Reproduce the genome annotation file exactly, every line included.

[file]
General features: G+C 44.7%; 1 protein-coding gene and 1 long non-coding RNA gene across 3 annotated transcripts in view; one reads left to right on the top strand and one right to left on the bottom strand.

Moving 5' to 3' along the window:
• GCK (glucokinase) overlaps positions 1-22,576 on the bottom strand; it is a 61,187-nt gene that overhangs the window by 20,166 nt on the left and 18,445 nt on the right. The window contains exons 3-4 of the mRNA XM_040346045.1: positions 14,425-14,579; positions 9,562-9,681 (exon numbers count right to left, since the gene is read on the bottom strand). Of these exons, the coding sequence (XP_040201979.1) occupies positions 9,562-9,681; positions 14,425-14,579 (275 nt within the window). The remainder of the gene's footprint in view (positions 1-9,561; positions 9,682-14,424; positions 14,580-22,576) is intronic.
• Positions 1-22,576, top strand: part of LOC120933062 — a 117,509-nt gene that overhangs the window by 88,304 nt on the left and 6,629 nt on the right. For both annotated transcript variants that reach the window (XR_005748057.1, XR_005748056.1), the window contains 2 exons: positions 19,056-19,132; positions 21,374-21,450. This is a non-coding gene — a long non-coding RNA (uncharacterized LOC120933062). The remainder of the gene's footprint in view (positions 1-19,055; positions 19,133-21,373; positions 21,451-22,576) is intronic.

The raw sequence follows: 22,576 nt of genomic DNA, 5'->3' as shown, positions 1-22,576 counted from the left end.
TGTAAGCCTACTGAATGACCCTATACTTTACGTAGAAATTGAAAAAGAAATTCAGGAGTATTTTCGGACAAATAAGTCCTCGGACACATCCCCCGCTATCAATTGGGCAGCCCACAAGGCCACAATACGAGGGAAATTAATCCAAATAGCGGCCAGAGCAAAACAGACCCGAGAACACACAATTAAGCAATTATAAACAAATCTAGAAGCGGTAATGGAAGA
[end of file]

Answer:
General features: G+C 44.7%; 1 protein-coding gene and 1 long non-coding RNA gene across 3 annotated transcripts in view; one reads left to right on the top strand and one right to left on the bottom strand.

Moving 5' to 3' along the window:
• GCK (glucokinase) overlaps positions 1-22,576 on the bottom strand; it is a 61,187-nt gene that overhangs the window by 20,166 nt on the left and 18,445 nt on the right. The window contains exons 3-4 of the mRNA XM_040346045.1: positions 14,425-14,579; positions 9,562-9,681 (exon numbers count right to left, since the gene is read on the bottom strand). Of these exons, the coding sequence (XP_040201979.1) occupies positions 9,562-9,681; positions 14,425-14,579 (275 nt within the window). The remainder of the gene's footprint in view (positions 1-9,561; positions 9,682-14,424; positions 14,580-22,576) is intronic.
• Positions 1-22,576, top strand: part of LOC120933062 — a 117,509-nt gene that overhangs the window by 88,304 nt on the left and 6,629 nt on the right. For both annotated transcript variants that reach the window (XR_005748057.1, XR_005748056.1), the window contains 2 exons: positions 19,056-19,132; positions 21,374-21,450. This is a non-coding gene — a long non-coding RNA (uncharacterized LOC120933062). The remainder of the gene's footprint in view (positions 1-19,055; positions 19,133-21,373; positions 21,451-22,576) is intronic.

The raw sequence follows: 22,576 nt of genomic DNA, 5'->3' as shown, positions 1-22,576 counted from the left end.
TGTAAGCCTACTGAATGACCCTATACTTTACGTAGAAATTGAAAAAGAAATTCAGGAGTATTTTCGGACAAATAAGTCCTCGGACACATCCCCCGCTATCAATTGGGCAGCCCACAAGGCCACAATACGAGGGAAATTAATCCAAATAGCGGCCAGAGCAAAACAGACCCGAGAACACACAATTAAGCAATTATAAACAAATCTAGAAGCGGTAATGGAAGA